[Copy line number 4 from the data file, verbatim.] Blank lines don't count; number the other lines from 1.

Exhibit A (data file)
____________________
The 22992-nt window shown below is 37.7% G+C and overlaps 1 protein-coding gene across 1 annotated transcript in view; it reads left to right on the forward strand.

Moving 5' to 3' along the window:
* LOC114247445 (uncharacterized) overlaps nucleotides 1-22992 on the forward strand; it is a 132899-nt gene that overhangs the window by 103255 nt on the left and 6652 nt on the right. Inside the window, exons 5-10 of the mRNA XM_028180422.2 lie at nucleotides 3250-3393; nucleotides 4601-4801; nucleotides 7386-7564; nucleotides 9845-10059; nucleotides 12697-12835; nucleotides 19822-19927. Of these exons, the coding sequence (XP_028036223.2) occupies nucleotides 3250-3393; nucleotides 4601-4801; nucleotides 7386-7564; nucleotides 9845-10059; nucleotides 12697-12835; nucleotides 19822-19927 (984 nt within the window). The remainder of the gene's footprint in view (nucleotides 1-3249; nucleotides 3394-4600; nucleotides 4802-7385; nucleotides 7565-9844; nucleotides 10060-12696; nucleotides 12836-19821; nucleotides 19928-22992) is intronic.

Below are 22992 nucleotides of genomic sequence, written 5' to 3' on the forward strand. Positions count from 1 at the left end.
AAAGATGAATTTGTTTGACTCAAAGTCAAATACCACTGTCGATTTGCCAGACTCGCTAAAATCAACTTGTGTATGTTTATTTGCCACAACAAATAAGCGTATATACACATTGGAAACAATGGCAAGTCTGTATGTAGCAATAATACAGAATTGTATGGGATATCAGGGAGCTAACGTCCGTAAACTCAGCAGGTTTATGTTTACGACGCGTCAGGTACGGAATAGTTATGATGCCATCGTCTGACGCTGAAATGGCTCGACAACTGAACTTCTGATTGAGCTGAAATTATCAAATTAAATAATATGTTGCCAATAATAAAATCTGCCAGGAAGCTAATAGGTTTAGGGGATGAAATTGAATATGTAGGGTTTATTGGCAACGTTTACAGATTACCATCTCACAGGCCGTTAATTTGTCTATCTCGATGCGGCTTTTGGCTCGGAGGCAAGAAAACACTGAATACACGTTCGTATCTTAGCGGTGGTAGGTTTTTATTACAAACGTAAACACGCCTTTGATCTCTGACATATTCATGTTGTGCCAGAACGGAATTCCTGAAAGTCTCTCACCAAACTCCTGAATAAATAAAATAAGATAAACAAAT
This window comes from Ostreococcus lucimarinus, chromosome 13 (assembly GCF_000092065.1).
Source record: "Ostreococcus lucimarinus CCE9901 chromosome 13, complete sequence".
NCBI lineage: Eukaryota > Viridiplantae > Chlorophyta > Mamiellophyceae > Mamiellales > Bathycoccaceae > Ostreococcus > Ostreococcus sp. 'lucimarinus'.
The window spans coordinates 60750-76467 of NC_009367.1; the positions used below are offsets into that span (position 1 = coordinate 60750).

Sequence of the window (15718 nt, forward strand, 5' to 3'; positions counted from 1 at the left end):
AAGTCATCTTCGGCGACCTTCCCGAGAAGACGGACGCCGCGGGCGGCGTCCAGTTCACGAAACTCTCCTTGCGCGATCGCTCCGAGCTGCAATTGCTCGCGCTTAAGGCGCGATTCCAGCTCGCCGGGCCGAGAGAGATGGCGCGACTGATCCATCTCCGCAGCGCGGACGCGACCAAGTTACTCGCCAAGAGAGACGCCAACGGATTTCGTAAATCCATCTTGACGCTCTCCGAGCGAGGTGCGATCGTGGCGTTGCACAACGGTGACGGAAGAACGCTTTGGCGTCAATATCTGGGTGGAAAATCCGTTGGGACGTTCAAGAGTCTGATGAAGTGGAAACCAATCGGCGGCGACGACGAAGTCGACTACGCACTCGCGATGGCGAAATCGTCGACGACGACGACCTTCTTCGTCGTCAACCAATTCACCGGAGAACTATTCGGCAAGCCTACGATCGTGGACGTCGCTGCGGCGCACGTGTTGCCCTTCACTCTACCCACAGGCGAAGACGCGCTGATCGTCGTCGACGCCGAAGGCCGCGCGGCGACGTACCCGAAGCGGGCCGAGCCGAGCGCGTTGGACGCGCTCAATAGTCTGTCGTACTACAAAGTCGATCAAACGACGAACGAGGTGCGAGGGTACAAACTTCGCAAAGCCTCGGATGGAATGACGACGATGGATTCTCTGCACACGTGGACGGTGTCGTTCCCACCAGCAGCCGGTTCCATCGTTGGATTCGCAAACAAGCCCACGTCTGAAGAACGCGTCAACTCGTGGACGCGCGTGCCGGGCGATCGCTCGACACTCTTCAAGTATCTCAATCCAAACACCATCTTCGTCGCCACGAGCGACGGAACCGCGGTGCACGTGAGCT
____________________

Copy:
Below are 22992 nucleotides of genomic sequence, written 5' to 3' on the forward strand. Positions count from 1 at the left end.